Speech by Gerald Howarth, Minister for International Security Strategy.
Thank you Caroline [Wyatt, BBC] for that introduction.
Defence and security in Europe is at a critical juncture. As relative economic power moves south and east we are beginning to see the geopolitical impact.
As President Obama indicated in his speech at the Pentagon on 5 January, the Pacific region will consume a great deal more of the attention of the United States.
European countries will have to take more responsibility for collective security whether the challenges are within Europe’s borders, on the periphery, or at a distance. Furthermore, the fiscal position of many countries in the north Atlantic region is driving a reduction in public spending, including in defence budgets. It means European countries have to do more with less.
However, it is not all doom and gloom. Whilst there are weaknesses, we should not be blind to our strengths. Our greatest strength is the shared security agenda and shared values embodied in Nato, the cornerstone of our collective security, made up of inviolable sovereign nations.
Another great strength is the range and depth of high technology residing in European defence companies. Our greatest weakness, however, is that, even in Nato, European countries are falling short of the capability, commitment, and resources which the maintenance of our collective security surely requires.
Yet I see this as an opportunity. If European countries can rise to the challenge of deploying meaningful capability, we shall have no stronger ally than America.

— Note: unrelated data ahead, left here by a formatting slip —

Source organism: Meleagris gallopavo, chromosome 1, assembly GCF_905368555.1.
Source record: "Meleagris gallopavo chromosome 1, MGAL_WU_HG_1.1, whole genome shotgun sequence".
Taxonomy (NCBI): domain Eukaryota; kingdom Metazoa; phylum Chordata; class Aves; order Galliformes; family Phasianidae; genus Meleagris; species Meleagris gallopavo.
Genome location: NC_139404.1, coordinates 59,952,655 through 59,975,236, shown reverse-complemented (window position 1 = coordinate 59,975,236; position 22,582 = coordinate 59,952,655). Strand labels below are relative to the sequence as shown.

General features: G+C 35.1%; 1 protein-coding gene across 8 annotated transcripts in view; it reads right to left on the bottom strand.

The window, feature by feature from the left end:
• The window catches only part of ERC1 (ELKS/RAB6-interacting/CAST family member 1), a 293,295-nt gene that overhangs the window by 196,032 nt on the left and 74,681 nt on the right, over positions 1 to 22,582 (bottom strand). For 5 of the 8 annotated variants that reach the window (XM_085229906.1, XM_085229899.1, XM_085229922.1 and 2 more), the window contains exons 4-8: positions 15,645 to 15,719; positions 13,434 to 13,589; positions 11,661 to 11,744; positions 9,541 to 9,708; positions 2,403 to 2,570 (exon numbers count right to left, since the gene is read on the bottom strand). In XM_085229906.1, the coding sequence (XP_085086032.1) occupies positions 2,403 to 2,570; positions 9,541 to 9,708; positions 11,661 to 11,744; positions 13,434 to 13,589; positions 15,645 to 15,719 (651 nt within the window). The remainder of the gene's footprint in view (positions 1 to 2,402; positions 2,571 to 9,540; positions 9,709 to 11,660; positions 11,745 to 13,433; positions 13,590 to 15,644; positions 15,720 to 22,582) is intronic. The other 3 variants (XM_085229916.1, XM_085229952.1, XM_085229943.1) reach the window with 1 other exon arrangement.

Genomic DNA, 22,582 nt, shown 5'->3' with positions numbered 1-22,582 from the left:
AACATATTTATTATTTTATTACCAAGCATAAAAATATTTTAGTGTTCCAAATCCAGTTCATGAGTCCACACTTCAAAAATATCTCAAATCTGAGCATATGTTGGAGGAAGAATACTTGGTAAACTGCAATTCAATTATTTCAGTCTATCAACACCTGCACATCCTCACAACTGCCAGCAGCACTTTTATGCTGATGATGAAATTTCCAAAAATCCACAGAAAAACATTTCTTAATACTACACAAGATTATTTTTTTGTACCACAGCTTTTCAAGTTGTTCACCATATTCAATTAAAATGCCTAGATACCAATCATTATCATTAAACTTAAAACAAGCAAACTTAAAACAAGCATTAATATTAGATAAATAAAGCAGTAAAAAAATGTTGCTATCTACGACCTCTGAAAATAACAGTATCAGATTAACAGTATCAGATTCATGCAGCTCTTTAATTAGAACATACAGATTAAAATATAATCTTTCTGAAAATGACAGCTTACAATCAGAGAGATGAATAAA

To aid us, those institutions and arrangements which are proven and strengthen Europe’s defence and security should receive our full support to make them work even better.
But those which merely duplicate or distract are a dead weight on Europe, draining our increasingly scarce resources while the US looks on increasingly concerned. These themes will dominate your discussions over the next two days, as well as Nato’s Chicago summit in May, and I’d like to set the scene this morning.
If there was ever any doubt that we live in a volatile world, this was surely laid to rest in the last twelve months. Bin Laden and Gaddafi were removed; we had the earthquake and tsunami in Japan, and financial crisis in Europe; we saw long-surviving regimes across north Africa swept away, challenging long held strategic calculations in western capitals.
What will this year bring? What will be the consequences of the political unrest in Syria; dynastic succession in north Korea; an assertive and nuclear determined Iran? How will newly developed economies assert themselves? How will mature economies respond?
Even the United States is being forced to re-think its posture and prioritise like the rest of us. Its defence budget will be cut by at least 500 billion dollars. Its armed forces will be leaner, though (unlike many European countries) fully deployable. And it has chosen to reflect the growing importance of the Asia-Pacific region in its strategic posture.